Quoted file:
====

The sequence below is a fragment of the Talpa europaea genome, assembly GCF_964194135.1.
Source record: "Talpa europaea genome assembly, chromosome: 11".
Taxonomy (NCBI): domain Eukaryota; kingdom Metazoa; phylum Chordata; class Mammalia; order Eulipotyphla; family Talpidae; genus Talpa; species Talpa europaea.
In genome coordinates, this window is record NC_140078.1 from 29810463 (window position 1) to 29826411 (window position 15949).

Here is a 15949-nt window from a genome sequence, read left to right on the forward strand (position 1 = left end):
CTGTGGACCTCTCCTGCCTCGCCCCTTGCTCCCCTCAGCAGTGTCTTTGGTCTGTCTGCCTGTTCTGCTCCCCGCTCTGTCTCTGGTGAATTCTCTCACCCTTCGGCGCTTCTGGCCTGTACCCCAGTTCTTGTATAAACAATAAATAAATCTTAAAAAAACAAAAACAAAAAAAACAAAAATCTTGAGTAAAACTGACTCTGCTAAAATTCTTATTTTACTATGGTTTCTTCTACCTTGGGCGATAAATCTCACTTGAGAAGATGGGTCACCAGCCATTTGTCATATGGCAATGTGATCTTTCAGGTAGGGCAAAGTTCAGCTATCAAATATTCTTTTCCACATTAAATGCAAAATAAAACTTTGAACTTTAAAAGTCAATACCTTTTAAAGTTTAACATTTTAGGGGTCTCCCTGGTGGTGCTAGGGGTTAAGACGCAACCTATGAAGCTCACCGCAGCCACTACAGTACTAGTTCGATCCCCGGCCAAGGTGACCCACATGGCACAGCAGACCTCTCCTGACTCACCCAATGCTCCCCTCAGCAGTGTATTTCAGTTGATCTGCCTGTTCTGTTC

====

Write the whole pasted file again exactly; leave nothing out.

The sequence below is a fragment of the Talpa europaea genome, assembly GCF_964194135.1.
Source record: "Talpa europaea genome assembly, chromosome: 11".
Taxonomy (NCBI): domain Eukaryota; kingdom Metazoa; phylum Chordata; class Mammalia; order Eulipotyphla; family Talpidae; genus Talpa; species Talpa europaea.
In genome coordinates, this window is record NC_140078.1 from 29810463 (window position 1) to 29826411 (window position 15949).

Here is a 15949-nt window from a genome sequence, read left to right on the forward strand (position 1 = left end):
CTGTGGACCTCTCCTGCCTCGCCCCTTGCTCCCCTCAGCAGTGTCTTTGGTCTGTCTGCCTGTTCTGCTCCCCGCTCTGTCTCTGGTGAATTCTCTCACCCTTCGGCGCTTCTGGCCTGTACCCCAGTTCTTGTATAAACAATAAATAAATCTTAAAAAAACAAAAACAAAAAAAACAAAAATCTTGAGTAAAACTGACTCTGCTAAAATTCTTATTTTACTATGGTTTCTTCTACCTTGGGCGATAAATCTCACTTGAGAAGATGGGTCACCAGCCATTTGTCATATGGCAATGTGATCTTTCAGGTAGGGCAAAGTTCAGCTATCAAATATTCTTTTCCACATTAAATGCAAAATAAAACTTTGAACTTTAAAAGTCAATACCTTTTAAAGTTTAACATTTTAGGGGTCTCCCTGGTGGTGCTAGGGGTTAAGACGCAACCTATGAAGCTCACCGCAGCCACTACAGTACTAGTTCGATCCCCGGCCAAGGTGACCCACATGGCACAGCAGACCTCTCCTGACTCACCCAATGCTCCCCTCAGCAGTGTATTTCAGTTGATCTGCCTGTTCTGTTC